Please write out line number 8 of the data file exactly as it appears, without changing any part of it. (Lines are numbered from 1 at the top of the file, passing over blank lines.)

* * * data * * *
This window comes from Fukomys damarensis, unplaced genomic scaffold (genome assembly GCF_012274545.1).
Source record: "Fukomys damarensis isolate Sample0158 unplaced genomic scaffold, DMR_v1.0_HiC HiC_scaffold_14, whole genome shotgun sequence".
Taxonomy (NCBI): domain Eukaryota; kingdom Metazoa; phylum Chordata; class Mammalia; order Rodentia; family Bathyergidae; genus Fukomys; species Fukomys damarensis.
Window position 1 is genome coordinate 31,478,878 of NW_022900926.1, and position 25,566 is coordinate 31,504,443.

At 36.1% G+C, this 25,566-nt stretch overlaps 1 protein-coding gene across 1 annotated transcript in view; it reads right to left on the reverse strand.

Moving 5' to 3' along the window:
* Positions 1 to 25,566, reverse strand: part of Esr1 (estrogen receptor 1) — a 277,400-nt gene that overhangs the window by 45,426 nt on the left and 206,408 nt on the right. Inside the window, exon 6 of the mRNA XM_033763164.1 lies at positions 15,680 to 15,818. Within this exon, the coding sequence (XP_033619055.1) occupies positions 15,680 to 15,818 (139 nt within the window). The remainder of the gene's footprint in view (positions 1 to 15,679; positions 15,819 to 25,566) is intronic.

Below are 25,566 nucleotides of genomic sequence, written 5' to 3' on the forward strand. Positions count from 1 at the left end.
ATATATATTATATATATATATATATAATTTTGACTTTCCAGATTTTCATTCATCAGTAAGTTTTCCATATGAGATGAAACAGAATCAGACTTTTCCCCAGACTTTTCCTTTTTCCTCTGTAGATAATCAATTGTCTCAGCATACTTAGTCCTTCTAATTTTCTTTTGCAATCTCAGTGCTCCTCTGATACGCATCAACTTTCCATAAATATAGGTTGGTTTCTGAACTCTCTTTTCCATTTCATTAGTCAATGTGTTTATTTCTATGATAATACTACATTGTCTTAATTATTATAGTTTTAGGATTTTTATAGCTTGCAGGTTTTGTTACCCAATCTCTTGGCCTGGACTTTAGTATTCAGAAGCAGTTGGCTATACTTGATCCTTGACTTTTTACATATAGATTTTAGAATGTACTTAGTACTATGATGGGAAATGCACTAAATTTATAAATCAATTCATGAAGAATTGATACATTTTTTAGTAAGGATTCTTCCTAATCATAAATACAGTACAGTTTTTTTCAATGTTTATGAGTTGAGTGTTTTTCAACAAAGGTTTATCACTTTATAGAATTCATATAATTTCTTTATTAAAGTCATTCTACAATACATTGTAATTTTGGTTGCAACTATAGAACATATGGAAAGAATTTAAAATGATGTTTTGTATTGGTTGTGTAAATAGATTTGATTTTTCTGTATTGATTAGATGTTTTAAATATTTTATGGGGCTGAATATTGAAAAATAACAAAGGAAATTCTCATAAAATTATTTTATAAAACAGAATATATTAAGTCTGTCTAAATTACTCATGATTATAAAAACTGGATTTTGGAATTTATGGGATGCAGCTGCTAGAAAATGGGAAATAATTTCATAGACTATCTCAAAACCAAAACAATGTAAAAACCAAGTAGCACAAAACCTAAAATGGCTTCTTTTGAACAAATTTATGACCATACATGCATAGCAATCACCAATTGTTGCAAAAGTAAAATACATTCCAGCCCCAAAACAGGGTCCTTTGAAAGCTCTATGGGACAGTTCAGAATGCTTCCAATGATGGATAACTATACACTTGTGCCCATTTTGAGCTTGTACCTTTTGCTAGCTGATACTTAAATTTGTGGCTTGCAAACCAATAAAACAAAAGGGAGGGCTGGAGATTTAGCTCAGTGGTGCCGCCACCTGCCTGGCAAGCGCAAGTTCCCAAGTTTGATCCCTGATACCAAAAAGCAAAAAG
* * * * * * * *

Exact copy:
Below are 25,566 nucleotides of genomic sequence, written 5' to 3' on the forward strand. Positions count from 1 at the left end.